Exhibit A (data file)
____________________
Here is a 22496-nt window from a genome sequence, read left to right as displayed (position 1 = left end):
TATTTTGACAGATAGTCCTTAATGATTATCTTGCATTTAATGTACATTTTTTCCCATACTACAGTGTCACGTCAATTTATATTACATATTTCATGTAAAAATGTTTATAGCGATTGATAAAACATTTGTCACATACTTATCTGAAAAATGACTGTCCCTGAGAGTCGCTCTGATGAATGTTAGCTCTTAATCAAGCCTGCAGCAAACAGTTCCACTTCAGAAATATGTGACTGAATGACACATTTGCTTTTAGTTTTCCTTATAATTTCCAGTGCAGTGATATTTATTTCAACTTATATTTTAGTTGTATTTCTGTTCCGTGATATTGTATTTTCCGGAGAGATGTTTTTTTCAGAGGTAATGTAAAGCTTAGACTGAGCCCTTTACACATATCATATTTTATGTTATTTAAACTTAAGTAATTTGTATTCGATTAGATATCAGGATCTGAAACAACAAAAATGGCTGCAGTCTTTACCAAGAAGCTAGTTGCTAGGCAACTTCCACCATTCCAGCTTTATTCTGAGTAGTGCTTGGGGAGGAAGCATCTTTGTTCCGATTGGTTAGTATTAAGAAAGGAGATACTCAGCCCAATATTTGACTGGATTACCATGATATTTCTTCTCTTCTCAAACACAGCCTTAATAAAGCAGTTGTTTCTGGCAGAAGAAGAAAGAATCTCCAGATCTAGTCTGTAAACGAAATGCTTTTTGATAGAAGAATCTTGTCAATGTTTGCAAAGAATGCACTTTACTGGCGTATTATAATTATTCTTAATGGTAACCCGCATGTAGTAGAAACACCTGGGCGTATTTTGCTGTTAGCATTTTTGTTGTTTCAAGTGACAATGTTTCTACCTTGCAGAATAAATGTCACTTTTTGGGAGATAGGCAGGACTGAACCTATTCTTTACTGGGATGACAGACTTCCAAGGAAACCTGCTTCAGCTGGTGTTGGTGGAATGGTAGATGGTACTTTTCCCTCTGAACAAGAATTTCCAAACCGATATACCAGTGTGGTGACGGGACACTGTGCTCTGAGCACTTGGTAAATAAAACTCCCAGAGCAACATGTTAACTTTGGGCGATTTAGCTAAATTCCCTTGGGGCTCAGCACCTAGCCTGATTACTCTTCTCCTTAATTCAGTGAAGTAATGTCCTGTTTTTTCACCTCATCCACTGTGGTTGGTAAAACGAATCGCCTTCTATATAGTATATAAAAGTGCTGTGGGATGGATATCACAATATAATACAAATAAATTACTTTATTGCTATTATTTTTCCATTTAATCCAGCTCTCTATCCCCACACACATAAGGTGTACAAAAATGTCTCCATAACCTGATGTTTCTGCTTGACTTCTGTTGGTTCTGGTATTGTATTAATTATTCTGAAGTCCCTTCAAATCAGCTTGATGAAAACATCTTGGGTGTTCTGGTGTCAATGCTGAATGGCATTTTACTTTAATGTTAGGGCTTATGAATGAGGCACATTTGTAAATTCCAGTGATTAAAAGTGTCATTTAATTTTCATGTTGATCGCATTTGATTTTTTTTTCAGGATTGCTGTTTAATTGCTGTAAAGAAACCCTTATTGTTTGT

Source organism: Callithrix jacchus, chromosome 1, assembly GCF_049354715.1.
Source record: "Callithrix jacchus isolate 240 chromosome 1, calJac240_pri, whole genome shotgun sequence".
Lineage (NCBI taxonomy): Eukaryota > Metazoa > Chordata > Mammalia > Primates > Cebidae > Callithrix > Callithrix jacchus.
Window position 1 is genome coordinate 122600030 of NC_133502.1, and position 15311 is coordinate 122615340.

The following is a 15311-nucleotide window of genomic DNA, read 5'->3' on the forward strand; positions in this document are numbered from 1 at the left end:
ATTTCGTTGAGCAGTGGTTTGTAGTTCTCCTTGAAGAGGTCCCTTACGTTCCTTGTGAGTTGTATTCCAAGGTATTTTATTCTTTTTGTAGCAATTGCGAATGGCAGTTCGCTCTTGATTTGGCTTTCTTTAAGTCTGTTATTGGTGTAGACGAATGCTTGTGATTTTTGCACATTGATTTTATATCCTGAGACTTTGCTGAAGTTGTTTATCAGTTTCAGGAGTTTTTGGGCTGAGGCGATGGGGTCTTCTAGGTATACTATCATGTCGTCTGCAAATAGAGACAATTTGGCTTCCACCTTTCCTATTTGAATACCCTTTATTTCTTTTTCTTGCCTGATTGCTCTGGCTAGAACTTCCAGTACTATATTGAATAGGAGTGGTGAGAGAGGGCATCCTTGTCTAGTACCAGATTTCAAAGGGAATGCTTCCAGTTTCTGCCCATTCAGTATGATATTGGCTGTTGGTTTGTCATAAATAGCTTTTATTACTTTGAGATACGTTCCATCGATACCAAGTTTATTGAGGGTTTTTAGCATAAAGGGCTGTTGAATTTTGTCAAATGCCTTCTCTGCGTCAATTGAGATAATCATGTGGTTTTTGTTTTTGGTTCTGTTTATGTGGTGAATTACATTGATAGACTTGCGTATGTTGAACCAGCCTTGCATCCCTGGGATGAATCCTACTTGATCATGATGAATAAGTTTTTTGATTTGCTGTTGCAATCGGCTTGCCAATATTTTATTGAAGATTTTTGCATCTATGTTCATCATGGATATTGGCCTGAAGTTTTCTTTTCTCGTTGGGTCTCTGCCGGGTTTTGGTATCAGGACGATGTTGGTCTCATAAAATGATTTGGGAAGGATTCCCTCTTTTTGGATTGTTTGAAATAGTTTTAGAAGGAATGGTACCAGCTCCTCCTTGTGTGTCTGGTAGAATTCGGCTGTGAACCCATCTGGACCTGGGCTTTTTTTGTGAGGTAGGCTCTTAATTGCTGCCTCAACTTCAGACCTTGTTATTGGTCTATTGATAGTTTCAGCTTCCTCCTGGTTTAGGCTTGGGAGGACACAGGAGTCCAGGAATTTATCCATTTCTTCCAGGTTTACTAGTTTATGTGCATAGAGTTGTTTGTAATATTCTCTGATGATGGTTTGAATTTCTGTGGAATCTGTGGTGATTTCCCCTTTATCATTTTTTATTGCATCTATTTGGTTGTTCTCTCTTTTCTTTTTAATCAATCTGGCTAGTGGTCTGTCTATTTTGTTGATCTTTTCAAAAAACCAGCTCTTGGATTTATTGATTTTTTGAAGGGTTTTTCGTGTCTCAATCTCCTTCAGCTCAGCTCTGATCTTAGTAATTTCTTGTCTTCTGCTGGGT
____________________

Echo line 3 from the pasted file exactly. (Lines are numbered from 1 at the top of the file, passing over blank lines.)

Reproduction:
Source organism: Callithrix jacchus, chromosome 1, assembly GCF_049354715.1.